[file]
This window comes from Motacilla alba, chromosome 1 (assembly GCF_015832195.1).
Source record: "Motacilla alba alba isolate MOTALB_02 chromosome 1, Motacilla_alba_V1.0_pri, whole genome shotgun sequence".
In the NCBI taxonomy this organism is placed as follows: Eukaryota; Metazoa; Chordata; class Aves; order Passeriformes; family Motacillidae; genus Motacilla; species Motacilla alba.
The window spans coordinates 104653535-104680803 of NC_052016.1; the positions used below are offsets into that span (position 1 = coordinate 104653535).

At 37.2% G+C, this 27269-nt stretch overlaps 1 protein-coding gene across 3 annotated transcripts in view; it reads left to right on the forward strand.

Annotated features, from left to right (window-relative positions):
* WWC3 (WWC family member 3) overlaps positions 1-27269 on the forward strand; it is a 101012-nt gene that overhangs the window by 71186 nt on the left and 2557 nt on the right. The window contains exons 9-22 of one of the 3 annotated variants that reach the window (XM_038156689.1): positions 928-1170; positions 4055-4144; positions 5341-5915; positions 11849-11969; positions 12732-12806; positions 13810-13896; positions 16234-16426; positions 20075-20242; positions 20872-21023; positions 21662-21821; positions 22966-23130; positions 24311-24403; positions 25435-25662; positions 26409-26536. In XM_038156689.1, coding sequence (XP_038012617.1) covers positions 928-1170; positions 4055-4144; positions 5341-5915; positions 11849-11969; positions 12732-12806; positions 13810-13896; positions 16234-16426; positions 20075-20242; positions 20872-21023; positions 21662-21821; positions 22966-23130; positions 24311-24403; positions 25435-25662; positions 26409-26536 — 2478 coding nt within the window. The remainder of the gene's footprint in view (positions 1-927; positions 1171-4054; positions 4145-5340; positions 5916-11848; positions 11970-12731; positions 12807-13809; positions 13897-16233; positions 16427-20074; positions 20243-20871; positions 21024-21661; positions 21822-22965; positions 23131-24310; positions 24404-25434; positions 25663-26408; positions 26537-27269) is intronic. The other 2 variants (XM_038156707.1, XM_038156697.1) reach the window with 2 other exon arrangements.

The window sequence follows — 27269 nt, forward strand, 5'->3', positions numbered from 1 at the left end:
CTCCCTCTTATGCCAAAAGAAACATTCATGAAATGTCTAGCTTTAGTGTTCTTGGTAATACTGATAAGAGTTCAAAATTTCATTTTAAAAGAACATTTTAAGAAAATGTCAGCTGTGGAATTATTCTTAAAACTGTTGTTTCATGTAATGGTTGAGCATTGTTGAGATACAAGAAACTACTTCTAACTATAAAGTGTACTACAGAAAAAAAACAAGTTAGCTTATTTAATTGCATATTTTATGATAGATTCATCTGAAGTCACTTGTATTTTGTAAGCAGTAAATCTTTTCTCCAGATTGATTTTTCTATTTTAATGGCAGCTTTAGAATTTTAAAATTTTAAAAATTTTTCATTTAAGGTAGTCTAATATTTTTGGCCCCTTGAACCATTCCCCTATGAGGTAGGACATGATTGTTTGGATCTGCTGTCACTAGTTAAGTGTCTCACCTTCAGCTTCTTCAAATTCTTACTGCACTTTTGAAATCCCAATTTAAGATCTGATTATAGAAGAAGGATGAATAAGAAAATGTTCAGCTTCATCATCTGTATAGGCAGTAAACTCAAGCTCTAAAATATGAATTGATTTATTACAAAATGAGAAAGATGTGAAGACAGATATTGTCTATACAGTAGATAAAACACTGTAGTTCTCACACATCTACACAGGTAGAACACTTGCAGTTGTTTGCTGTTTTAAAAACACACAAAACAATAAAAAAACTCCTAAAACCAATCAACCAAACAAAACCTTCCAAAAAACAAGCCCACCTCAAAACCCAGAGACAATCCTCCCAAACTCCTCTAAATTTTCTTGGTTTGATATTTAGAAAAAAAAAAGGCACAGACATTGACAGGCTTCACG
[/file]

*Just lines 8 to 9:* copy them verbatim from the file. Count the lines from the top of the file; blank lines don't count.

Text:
The window sequence follows — 27269 nt, forward strand, 5'->3', positions numbered from 1 at the left end:
CTCCCTCTTATGCCAAAAGAAACATTCATGAAATGTCTAGCTTTAGTGTTCTTGGTAATACTGATAAGAGTTCAAAATTTCATTTTAAAAGAACATTTTAAGAAAATGTCAGCTGTGGAATTATTCTTAAAACTGTTGTTTCATGTAATGGTTGAGCATTGTTGAGATACAAGAAACTACTTCTAACTATAAAGTGTACTACAGAAAAAAAACAAGTTAGCTTATTTAATTGCATATTTTATGATAGATTCATCTGAAGTCACTTGTATTTTGTAAGCAGTAAATCTTTTCTCCAGATTGATTTTTCTATTTTAATGGCAGCTTTAGAATTTTAAAATTTTAAAAATTTTTCATTTAAGGTAGTCTAATATTTTTGGCCCCTTGAACCATTCCCCTATGAGGTAGGACATGATTGTTTGGATCTGCTGTCACTAGTTAAGTGTCTCACCTTCAGCTTCTTCAAATTCTTACTGCACTTTTGAAATCCCAATTTAAGATCTGATTATAGAAGAAGGATGAATAAGAAAATGTTCAGCTTCATCATCTGTATAGGCAGTAAACTCAAGCTCTAAAATATGAATTGATTTATTACAAAATGAGAAAGATGTGAAGACAGATATTGTCTATACAGTAGATAAAACACTGTAGTTCTCACACATCTACACAGGTAGAACACTTGCAGTTGTTTGCTGTTTTAAAAACACACAAAACAATAAAAAAACTCCTAAAACCAATCAACCAAACAAAACCTTCCAAAAAACAAGCCCACCTCAAAACCCAGAGACAATCCTCCCAAACTCCTCTAAATTTTCTTGGTTTGATATTTAGAAAAAAAAAAGGCACAGACATTGACAGGCTTCACG